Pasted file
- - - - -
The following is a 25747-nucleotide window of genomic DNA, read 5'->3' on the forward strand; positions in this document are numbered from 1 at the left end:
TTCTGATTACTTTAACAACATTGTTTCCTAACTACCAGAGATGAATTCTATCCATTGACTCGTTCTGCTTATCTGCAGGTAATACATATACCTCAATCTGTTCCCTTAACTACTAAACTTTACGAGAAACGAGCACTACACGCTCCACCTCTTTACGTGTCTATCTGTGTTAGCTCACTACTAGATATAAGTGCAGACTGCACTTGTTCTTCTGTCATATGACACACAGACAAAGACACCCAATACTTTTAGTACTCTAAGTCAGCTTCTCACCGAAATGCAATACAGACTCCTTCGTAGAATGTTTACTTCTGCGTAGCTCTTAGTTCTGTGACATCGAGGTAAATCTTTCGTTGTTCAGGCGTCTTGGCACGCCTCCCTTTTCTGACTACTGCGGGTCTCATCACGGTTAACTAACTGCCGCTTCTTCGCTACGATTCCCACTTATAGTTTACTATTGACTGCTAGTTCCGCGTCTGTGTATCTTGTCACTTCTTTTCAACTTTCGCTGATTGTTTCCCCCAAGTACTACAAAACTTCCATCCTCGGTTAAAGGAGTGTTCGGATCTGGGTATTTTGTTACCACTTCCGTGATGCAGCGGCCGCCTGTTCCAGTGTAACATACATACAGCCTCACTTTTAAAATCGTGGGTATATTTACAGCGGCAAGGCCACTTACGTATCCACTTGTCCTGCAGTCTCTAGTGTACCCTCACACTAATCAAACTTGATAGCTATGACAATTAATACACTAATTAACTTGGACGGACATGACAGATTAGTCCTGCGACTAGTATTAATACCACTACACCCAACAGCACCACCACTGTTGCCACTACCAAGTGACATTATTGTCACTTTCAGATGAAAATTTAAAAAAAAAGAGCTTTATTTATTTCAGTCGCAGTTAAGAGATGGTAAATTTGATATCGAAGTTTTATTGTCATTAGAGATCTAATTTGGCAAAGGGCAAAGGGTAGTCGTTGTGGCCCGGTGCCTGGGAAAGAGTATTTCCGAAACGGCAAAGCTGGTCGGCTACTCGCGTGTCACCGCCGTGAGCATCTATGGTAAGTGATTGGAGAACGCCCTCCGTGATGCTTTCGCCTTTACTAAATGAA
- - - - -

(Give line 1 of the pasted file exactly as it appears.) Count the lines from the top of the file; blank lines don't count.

The following is a 25747-nucleotide window of genomic DNA, read 5'->3' on the forward strand; positions in this document are numbered from 1 at the left end: